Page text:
“The global economy may weaken, the Malaysian economy may experience weak growth. Subsidies may be moved; all these could lead to households tightening their spending,” he tells StarBizweek.

Conversely, there are also indications that the retail market could be in for good times, say Fernandez.

“There is that potential. We see better tourist arrivals and spending this year largely because of low-cost carrier travels,” he says.

According to Fernandez, rental rates of downtown shopping centres (namely Suria KLCC and Pavilion in Kuala Lumpur) and suburban shopping centres (like Midvalley in Kuala Lumpur, One Utama and Sunway Pyramid in Selangor) have been holding steady for a while.

Rent for average prime space at downtown and suburban shopping centres are averaging between RM50 to RM60 per sq ft and RM35 psf respectively the past couple of years.

“Even in the downturn areas, rates have remained steady. We don’t expect them to shoot up suddenly this year,” says Fernandez.

Richard Chan concurs that retail rental rates are likely to hold steady.

Malaysian Association for Shopping & Highrise Complex Management advisor, Richard Chan concurs that retail rental rates are likely to hold steady, adding that the sub sector would probably experience single-digit growth due to the improved economic conditions and improved consumer sentiment.

Despite better days ahead, Chan says there would not be an oversupply of retail space, especially within the Klang Valley area as it is already over-populated.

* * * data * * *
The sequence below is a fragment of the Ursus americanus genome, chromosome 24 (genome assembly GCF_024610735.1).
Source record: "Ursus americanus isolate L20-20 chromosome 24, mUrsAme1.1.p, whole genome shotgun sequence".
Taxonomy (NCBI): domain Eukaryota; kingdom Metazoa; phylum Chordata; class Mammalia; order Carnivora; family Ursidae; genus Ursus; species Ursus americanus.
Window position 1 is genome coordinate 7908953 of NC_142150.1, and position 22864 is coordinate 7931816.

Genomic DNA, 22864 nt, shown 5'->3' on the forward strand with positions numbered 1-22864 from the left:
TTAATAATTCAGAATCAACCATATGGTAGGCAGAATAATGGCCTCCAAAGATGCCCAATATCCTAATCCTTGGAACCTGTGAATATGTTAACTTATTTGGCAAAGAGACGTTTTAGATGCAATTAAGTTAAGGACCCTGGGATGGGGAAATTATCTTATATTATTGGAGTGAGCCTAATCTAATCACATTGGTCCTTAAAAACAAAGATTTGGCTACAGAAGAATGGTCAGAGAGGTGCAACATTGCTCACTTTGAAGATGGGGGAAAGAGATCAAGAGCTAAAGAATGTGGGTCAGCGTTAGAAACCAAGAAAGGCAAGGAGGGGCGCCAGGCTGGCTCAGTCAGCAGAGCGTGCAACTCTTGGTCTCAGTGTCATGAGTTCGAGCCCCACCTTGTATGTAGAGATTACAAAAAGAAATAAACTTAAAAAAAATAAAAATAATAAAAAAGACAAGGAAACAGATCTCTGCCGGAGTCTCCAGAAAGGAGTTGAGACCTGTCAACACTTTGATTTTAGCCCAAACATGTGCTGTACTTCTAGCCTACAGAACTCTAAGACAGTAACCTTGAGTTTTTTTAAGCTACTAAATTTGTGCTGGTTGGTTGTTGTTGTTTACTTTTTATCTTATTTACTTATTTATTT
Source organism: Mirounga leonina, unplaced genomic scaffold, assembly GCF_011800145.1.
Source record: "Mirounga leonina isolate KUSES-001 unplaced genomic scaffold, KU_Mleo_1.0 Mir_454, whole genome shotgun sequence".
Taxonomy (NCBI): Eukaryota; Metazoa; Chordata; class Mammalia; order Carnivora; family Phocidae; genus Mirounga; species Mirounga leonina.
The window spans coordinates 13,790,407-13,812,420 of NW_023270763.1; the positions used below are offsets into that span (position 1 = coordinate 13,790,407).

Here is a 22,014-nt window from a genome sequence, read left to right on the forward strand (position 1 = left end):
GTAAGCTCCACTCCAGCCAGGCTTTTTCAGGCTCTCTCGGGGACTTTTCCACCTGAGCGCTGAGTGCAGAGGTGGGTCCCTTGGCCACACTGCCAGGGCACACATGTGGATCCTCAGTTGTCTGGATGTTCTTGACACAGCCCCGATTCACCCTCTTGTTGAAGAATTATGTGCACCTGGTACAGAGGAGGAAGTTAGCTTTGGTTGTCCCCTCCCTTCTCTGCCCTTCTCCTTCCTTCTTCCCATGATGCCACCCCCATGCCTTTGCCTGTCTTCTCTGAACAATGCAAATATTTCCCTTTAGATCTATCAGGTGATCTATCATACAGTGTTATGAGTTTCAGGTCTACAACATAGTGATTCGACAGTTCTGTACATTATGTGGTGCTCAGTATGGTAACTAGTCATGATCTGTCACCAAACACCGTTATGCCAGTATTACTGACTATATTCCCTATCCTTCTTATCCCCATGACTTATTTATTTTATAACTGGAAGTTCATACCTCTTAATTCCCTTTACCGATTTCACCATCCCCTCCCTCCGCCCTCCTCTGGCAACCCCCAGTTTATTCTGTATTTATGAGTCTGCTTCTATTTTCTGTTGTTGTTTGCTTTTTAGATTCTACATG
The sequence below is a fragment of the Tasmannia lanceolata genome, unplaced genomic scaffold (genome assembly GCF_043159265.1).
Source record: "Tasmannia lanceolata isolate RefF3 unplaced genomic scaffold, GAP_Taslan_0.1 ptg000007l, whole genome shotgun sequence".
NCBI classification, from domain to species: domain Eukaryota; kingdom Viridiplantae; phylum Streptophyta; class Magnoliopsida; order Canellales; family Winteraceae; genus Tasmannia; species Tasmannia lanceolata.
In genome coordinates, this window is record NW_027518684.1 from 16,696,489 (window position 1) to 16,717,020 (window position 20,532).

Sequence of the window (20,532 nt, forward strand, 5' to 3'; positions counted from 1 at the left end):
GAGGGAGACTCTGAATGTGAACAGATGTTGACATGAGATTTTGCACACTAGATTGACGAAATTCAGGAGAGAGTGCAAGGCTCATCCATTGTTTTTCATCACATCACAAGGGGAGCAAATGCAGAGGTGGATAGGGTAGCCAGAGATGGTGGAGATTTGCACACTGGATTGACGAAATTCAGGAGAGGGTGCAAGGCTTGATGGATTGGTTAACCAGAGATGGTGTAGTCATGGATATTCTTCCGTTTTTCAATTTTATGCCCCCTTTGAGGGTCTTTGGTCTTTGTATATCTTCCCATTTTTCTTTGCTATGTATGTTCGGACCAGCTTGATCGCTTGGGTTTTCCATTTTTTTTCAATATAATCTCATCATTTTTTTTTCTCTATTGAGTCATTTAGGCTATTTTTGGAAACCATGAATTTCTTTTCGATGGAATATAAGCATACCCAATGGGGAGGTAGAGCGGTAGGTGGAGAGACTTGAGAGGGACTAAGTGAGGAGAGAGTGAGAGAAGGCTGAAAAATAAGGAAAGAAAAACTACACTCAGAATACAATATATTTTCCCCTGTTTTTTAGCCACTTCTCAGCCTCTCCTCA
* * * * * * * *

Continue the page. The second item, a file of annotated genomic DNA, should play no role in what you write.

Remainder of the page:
“There are over 130 shopping stores in the Klang Valley alone!” Neither does he expect many new malls being built this year.

“Pavilion is the last big mall in the Klang Valley within the Golden Triangle area and the price of land there is very expensive. Land is expensive even in the outskirts of Kuala Lumpur and Petaling Jaya. Developers obviously need to plan where to build their malls.”

According to Henry Butcher Retail, among the shopping centres that completed and opened (whole or part) in the Klang Valley last year include Bangsar Shopping Centre Phase 3, USJ 19 City Mall, IOI Mall Phase 2, Wangsa Walk, Solaris Dutamas, Subang Avenue, Plaza RAH and Giza Dataran Sunway.

New retail supply within the Klang Valley dipped to 1.4 million sq ft in 2009 versus 1.7 million in 2008. Henry Butcher estimates new retail supply to grow to 4.4 million sq ft this year.

Allan Soo says the retail market had picked up in the fourth quarter of 2009.

Regroup Associates Sdn Bhd managing director Allan Soo expects the local retail market to grow less than 5% this year, with growth from existing malls within the Klang Valley.

He says new malls would not contribute to growth because they needed to “struggle” initially to build their business and attract consumers.

Soo distinguishes the retail market by location or ‘tiers,’ namely the first tier (Klang Valley), the second tier (Penang and Johor Baru) and the third tier (small towns in states other than the first two tiers).

“The growth will be driven mainly by shopping centres within the first tier. Those in the second tier should be stable while those in the third tier may be affected.”